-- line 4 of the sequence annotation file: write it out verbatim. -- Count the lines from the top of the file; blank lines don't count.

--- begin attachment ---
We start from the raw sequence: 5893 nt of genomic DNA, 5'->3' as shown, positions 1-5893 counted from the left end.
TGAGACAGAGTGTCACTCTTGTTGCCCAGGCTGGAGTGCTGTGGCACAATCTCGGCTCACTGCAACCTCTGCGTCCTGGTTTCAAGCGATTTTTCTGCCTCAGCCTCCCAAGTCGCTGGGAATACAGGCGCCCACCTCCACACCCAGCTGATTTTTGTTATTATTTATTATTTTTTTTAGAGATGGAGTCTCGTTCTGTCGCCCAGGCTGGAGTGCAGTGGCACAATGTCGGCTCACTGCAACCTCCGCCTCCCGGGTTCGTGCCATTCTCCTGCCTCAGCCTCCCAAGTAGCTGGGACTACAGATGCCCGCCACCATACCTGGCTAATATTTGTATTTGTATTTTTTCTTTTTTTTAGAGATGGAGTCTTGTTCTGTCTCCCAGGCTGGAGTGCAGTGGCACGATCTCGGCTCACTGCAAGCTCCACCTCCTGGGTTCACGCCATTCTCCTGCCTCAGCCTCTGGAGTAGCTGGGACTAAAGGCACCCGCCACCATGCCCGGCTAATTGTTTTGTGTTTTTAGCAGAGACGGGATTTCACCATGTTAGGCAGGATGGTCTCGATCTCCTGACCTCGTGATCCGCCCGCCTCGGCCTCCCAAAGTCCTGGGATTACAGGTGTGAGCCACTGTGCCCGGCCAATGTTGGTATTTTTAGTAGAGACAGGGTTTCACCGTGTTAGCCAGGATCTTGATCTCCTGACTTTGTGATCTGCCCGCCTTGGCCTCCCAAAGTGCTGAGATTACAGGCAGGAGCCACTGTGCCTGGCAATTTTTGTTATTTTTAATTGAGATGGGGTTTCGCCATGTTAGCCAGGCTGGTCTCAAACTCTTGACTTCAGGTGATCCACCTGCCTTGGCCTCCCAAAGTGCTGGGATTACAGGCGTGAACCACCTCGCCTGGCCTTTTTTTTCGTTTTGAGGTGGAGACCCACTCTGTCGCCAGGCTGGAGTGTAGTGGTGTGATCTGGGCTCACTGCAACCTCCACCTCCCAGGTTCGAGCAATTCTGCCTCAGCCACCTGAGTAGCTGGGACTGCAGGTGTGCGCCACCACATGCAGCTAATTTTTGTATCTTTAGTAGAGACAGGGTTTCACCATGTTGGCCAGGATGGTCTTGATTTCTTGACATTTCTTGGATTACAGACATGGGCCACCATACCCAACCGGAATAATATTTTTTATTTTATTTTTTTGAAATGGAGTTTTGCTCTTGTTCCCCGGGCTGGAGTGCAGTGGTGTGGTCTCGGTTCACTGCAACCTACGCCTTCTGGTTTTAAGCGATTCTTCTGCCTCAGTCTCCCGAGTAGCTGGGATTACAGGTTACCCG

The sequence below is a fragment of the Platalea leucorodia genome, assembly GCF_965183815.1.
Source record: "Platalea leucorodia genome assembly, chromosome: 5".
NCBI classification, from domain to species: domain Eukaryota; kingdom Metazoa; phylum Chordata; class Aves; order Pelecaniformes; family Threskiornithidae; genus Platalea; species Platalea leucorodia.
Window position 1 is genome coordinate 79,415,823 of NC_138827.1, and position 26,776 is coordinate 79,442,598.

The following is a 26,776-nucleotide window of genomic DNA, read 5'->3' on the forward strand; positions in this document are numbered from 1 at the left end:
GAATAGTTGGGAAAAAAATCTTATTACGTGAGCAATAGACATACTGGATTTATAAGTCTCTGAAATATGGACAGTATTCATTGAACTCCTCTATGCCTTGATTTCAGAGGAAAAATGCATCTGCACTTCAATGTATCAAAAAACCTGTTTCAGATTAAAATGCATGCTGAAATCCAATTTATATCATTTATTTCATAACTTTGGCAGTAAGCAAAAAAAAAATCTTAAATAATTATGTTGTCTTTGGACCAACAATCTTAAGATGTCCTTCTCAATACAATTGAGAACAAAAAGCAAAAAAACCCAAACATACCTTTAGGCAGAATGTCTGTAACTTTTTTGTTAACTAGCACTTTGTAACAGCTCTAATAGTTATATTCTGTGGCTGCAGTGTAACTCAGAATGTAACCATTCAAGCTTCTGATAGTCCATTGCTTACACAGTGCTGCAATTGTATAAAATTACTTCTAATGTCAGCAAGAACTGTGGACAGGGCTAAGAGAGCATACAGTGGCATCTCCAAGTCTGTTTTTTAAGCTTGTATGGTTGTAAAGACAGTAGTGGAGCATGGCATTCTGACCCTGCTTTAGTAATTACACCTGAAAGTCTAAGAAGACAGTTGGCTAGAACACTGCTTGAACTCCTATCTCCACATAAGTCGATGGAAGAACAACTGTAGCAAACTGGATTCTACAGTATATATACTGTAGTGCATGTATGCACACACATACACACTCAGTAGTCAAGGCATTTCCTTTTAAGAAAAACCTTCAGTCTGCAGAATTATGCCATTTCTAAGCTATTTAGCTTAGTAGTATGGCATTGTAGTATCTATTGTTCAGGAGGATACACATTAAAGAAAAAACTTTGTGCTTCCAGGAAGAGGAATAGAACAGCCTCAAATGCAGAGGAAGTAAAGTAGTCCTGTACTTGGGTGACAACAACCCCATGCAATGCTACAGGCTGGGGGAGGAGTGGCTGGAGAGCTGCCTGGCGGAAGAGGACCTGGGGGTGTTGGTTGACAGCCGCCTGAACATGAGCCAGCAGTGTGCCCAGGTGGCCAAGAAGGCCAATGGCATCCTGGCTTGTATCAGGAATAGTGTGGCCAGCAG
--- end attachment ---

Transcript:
Source record: "Platalea leucorodia genome assembly, chromosome: 5".